0%

back to top

Our clients
Google
Sony
NBC Universal
IBM
Rolls Royce
BMW
General Eletric
Adidas

Our thoughts on Trump and the USTR’s tariffs

I thought it would be a little unfair if we imposed Trumps tariff charges without a little more explanation as to what, why, and how this affects US citizens as a whole.

Allow me to give you my analysis on China’s trade relations as someone with a genuine interest in China as an economy, community and business region. I love China and many of my friends are Chinese. My family and I have been importing goods from China and around the world for over 5 years and we’ve had some of the best and worst relationships that can possibly happen in the international trade sector.

Why the tarrifs came about
Though this issue seems very recent, it actually began a very long time ago in the USTR (US Trade Relations department). Over a year ago, the USTR audited the trade deficit between China and the USA and noticed that there is a 350Bn deficit in trade between China and the USA. 500Bn of goods from China are imported into the USA with just 150Bn of goods from USA are imported to China.

Once the audit was complete, the USTR suggested a 25% duty charge on just 50Bn of those goods. This suggestion was open for input and any business could notify the USTR why they were for or against it. Many businesses had public meetings with the officials of USTR. Due to the disliking of the tax by US businesses, the 25% duty was levied upon just 16Bn of goods from China instead of the originally suggested 50Bn, this went into effect earlier this year 2018.

China did the bad thing (in my opinion) by retaliating instead of improving their trade relations with the rest of the world. Note, it’s difficult for all countries to enter China, not just the USA. China retaliated with 50Bn of taxes on US products inbound to China.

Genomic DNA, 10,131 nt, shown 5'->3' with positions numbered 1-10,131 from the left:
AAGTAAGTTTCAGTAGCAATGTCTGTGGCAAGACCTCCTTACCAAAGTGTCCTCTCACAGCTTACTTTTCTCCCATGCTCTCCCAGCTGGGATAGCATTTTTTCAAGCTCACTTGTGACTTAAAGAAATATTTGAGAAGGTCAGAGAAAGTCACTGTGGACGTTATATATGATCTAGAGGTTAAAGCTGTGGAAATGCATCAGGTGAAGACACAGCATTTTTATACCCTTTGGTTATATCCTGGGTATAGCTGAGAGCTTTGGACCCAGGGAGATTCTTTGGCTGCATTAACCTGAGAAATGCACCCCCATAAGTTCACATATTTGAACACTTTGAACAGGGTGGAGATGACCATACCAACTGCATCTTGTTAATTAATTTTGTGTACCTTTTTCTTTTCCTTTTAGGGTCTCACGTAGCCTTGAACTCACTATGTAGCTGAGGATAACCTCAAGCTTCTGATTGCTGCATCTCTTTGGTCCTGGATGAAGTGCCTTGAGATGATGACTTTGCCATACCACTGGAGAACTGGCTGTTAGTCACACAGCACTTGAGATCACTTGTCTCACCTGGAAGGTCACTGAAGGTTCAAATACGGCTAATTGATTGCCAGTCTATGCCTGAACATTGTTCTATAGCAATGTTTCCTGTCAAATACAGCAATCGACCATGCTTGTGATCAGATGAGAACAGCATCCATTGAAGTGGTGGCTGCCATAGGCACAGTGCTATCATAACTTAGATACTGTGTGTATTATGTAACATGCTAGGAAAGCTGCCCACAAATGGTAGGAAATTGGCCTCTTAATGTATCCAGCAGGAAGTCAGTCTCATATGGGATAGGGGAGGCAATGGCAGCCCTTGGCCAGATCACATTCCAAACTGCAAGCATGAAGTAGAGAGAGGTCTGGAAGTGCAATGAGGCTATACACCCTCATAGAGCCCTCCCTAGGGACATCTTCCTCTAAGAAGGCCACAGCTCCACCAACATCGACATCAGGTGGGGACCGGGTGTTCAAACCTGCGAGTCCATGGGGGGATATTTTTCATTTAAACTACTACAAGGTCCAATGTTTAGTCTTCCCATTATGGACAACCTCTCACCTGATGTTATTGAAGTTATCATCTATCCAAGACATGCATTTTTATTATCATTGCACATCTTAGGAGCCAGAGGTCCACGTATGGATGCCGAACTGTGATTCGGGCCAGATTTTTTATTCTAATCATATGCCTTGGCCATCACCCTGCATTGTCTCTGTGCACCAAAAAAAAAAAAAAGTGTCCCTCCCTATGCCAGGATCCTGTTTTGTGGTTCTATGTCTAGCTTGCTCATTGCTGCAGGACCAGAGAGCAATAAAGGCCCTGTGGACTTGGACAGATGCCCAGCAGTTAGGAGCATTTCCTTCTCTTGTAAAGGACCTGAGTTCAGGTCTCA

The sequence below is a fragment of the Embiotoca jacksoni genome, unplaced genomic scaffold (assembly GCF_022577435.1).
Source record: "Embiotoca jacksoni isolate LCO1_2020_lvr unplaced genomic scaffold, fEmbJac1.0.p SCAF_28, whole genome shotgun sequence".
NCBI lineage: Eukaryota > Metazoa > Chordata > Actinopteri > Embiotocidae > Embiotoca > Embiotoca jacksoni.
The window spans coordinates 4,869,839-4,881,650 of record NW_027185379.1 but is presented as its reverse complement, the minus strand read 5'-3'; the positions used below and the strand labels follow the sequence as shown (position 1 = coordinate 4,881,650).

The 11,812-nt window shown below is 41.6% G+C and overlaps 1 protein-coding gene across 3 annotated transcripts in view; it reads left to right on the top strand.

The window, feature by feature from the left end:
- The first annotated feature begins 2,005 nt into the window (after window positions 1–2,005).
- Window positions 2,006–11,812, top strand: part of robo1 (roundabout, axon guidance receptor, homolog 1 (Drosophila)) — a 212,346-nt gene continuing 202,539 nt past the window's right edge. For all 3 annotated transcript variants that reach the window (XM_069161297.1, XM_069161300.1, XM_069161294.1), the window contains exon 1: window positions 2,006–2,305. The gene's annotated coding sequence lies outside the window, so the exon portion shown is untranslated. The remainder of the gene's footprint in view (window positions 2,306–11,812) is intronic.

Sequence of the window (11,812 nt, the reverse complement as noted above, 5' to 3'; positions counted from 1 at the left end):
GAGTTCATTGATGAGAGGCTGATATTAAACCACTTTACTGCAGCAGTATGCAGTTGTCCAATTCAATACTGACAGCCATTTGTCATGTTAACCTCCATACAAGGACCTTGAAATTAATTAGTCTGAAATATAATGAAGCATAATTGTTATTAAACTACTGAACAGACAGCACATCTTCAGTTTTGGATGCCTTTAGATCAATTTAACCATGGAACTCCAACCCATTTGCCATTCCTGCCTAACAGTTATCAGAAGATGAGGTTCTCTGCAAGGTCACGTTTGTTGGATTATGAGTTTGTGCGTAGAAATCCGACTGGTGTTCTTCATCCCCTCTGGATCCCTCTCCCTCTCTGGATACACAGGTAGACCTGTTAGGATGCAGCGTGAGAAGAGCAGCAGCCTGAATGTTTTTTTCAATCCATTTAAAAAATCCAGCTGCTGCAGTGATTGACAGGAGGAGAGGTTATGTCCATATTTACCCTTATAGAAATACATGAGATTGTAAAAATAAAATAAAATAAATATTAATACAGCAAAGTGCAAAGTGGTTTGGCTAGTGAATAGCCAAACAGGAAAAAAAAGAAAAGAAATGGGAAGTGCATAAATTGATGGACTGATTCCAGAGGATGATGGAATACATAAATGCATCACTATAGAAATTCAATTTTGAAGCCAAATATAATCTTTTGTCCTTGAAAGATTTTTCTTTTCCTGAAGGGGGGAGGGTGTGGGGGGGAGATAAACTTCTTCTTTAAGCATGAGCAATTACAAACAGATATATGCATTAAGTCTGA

Obviously feeling like this was a smack in the face (and with multiple unfruitful meetings with the trade representatives from both countries) the USTR reinstated the original 50Bn of goods going into China, and, as playground rules go, ‘tit for tat’ ensued. China further retaliated on US goods, and now here we are with the USTR imposing a 10% tax on 200Bn of Chinese goods.

Difference between Duty and VAT

There are two different types of taxes on imports of goods when it enters a country.
VAT and Duty.
Some goods will have none of them, one of them or, a combination of the two.

VAT serves to protect the manufacturing economy of the importing country, obviously jobs can’t get swept away as easy if importers have to pay a charge on import. This hurts smaller and foreign businesses entering the USA market, but not so much medium sized businesses, as VAT can be claimed back quarterly or annually if you have a domestic, VAT registered company. So if you’re a US company of a decent size, VAT only temporarily hurts cash flow and nothing more.

Duty however, serves to be a barrier against specific countries. No one can claim it back. It goes to the government in its entirety. For example, in our case, the USTR has added a 10% duty against 200Bn of Chinese goods, not, VAT. This means that they specifically will be putting pressure on China as a country. The more duty, the more the importing country wants to protect itself from the exporting country. The USTR could impose duty on just China and no one else, slowing down China as a whole.